Well, New York City's education system just got a little more insane. And in a nice change of pace, this time the insanity isn't coming from the kids.
On Monday, the Department of Education created a new policy that all eighth graders have to pass core subject area classes and score at a basic level on statewide tests in order to move on to high school. There are already high stakes tests in third, fifth, and seventh grades. This latest move is just one more high stakes test that does nothing to actually boost achievement in schools.
On the surface, this sounds like a reasonable plan. As Schools Chancellor Joel Klein said, "In the end, passing kids through the system without making sure they’re ready for the next grade level is not a formula for success. Our job is not to move a kid out of middle school; our job is to move a kid from middle school to high school, prepared for high school.”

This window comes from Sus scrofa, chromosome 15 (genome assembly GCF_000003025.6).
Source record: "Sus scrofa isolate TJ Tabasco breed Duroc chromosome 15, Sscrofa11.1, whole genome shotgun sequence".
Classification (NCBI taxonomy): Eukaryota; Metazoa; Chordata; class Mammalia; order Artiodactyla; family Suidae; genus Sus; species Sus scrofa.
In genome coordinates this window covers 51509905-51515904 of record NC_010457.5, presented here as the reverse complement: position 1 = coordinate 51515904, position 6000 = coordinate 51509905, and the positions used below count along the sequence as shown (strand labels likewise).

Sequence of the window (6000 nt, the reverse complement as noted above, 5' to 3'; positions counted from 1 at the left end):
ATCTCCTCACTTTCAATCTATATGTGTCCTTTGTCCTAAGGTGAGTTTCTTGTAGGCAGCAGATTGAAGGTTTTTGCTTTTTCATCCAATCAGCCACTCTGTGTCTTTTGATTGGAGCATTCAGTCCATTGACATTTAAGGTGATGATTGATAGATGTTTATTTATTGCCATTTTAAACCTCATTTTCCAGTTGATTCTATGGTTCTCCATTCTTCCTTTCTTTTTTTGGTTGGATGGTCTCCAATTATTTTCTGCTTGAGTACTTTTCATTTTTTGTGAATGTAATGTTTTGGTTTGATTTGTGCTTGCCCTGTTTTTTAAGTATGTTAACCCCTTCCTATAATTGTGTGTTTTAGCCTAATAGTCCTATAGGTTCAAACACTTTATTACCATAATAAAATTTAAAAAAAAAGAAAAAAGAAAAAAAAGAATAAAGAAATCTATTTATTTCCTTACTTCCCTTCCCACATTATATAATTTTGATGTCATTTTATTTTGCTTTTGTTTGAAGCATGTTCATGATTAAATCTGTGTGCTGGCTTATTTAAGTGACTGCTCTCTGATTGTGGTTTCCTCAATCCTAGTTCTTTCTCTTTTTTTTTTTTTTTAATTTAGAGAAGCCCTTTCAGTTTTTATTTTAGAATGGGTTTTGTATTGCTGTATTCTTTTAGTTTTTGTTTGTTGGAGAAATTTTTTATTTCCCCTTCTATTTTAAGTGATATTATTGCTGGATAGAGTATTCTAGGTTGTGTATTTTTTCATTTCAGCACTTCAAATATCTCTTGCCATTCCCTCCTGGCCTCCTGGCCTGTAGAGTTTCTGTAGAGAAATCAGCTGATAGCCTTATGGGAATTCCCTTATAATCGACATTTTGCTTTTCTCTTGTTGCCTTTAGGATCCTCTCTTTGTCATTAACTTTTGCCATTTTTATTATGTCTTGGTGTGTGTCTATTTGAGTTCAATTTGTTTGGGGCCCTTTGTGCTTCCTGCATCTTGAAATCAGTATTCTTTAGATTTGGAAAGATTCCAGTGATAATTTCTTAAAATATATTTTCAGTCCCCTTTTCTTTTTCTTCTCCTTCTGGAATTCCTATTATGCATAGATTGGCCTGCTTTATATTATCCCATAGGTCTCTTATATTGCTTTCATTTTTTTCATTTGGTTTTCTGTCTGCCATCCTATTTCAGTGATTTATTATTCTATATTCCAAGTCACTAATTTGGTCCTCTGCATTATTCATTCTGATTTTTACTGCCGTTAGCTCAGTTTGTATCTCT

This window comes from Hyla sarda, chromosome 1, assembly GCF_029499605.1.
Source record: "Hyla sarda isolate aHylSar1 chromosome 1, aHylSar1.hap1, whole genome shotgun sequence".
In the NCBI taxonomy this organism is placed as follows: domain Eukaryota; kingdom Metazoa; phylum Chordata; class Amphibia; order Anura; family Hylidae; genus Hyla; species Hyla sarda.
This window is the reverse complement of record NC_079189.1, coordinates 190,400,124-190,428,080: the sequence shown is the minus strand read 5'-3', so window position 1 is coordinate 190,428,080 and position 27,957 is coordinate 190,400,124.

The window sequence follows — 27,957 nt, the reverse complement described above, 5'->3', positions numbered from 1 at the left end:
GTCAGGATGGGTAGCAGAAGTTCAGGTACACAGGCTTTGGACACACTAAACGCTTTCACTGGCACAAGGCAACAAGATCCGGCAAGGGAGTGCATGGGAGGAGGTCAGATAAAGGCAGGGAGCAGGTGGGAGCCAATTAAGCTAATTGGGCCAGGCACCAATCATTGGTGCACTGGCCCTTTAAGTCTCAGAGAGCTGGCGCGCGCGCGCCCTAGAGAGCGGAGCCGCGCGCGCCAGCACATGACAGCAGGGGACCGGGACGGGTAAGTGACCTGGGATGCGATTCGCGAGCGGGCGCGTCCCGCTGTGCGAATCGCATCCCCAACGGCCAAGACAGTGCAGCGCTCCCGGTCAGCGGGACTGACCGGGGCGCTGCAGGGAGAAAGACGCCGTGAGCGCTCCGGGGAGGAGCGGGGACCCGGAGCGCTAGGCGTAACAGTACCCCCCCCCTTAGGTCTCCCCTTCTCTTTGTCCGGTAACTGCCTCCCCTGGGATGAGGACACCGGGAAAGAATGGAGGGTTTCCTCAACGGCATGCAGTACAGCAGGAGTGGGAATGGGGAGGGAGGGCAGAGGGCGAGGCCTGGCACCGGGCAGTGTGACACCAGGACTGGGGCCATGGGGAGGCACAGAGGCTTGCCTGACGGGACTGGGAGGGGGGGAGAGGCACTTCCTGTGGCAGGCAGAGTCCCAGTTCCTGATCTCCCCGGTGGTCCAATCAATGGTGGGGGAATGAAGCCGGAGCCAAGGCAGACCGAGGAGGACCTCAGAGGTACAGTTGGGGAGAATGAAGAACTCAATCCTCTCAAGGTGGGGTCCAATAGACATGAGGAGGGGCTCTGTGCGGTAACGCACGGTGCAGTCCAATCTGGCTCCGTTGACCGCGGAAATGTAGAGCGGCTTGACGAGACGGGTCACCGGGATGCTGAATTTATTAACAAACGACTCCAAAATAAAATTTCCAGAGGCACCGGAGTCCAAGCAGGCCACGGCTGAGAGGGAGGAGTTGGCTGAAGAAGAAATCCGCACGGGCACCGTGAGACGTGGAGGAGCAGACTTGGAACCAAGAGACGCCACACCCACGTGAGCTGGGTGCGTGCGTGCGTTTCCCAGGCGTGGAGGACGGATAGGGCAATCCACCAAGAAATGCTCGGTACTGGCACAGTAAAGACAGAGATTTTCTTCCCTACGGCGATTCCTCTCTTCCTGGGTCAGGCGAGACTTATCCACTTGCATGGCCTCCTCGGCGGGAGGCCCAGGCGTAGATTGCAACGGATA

Fair enough, Joel. But you're forgetting a major part of that plan: the preparing them for high school part!
Such is the focus on accountability and high stakes testing right now that it alone has become the educational plan in NYC and across the country. Give the kids tests, punish them if they don't pass, and the system will get better seems to be the logic. How do you punish them? Well, you make them do the grade over again.
That's where the insanity comes in. I've always heard that a functional definition of insanity is repeating the same behavior and expecting different results. Obviously, that's crazy. And just as obviously it's what the DOE is doing now. They aren't working to address the middle school crisis in the city. They aren't providing additional supports for the kids who are struggling. They aren't being sane. They're just saying, try again, try again, try again.
Accountability for kids is all well and good. But alone it's not an educational philosophy or strategy. You still need to find a way to teach the kids.